Publishers Weekly
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In an unstable job market, many of us struggle to keep our skills current and marketable. To that end, Nussbaum, professor at the Parsons School of Design and a former Businessweek editor, brings us both good and bad news. The bad news is that a survey of 1,500 CEOs revealed that the most valuable management skill was no longer marketing or operations but creativity, a new literacy that employees will need to stay competitive. The good news is that these skills can be learned. Nussbaum dedicates much of the book to five practices that help individuals nurture and develop prized creative skills: knowledge mining, framing, playing, making, and pivoting. Latter sections of the book explore the economic value of creativity. The author shows the faulty thinking behind, and consequences of, the triumph of finance over product creation. More importantly, he offers a viable economic model, which suggests that creativity is a source of economic value, entrepreneurs drive growth, capitalism is a social movement, and social networks are the basic building blocks of the economy. This is a refreshing, informative, and groundbreaking new work that has implications for every level of the business arena. (Mar.) (c) Copyright PWxyz, LLC. All rights reserved.

Book list
From Booklist, Copyright © American Library Association. Used with permission.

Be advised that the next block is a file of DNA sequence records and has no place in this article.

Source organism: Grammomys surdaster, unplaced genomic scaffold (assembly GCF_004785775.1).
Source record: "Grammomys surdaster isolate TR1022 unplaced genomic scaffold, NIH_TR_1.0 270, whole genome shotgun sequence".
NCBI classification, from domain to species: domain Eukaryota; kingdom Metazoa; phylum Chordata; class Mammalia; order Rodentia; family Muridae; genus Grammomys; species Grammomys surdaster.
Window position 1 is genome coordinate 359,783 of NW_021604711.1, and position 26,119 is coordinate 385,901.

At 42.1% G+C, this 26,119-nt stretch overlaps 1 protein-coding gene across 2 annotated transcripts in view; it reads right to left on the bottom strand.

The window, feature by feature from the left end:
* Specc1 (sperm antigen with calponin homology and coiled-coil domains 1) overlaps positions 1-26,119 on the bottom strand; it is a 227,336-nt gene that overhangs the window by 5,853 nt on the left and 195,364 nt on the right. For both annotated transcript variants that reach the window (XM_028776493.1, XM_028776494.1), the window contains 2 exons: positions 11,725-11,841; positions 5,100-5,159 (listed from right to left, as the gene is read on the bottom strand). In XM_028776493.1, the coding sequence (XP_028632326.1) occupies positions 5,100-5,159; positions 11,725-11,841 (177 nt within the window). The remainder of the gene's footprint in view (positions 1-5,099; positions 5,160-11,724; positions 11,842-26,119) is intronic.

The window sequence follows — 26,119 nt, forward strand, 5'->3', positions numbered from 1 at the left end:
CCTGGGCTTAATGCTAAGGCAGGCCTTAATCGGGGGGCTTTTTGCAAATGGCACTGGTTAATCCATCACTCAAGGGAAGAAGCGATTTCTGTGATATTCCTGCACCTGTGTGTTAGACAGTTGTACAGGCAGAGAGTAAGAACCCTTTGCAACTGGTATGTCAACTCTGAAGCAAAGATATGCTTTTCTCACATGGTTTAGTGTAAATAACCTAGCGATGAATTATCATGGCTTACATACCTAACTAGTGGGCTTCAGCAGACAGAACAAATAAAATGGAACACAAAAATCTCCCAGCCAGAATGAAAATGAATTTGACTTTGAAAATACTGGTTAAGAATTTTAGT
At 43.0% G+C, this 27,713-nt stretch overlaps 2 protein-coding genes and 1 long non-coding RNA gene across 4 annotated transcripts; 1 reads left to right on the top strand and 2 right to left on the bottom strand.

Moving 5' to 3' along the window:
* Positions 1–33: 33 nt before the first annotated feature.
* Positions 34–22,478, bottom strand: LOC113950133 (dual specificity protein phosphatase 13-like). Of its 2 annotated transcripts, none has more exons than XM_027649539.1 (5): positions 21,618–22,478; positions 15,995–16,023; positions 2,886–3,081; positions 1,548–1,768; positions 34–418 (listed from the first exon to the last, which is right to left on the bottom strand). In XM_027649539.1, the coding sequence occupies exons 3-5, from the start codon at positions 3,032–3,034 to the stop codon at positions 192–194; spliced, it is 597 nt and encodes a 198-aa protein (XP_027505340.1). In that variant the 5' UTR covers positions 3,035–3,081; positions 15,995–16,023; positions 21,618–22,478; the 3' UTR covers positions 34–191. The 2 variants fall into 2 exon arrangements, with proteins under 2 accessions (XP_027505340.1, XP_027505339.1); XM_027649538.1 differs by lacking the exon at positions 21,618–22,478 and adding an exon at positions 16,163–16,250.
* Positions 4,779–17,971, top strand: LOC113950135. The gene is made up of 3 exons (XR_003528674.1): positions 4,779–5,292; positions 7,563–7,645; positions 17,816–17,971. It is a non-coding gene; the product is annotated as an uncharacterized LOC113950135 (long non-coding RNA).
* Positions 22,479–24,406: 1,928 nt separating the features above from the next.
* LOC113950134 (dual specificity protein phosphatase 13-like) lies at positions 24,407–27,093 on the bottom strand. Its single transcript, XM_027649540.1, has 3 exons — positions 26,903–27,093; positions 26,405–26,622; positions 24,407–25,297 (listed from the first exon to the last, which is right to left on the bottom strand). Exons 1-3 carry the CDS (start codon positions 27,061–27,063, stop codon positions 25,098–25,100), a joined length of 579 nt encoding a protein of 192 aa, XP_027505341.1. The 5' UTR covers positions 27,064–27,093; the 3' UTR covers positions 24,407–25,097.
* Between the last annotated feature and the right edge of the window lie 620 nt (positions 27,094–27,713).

Nussbaum, teacher, journalist, and editor, began covering design and innovation in the 1990s and indicates he and others in the first decade of the twentieth century moved beyond design thinking to explore creativity. Listening to his students prompted him to consider creativity as something you might train for, as a skill that could be accessed. Advising the need for a new way of thinking, communicating, and creating, the author offers Five Competencies of Creative Intelligence, which include Knowledge Mining, or using our own experiences and aspirations to envision new companies and technologies; Framing, or being aware of our own view of the world so that we can compare it to the views of others; and Playing, because Nussbaum suggests a playful mindset leads to a willingness to take risks, explore more options, and navigate through uncertainty without fearing failure. He concludes, The biggest challenge we face is our own fear of creativity . . . . We can all be creative. Thought-provoking insight on the important topic of creativity.--Whaley, Mary Copyright 2010 Booklist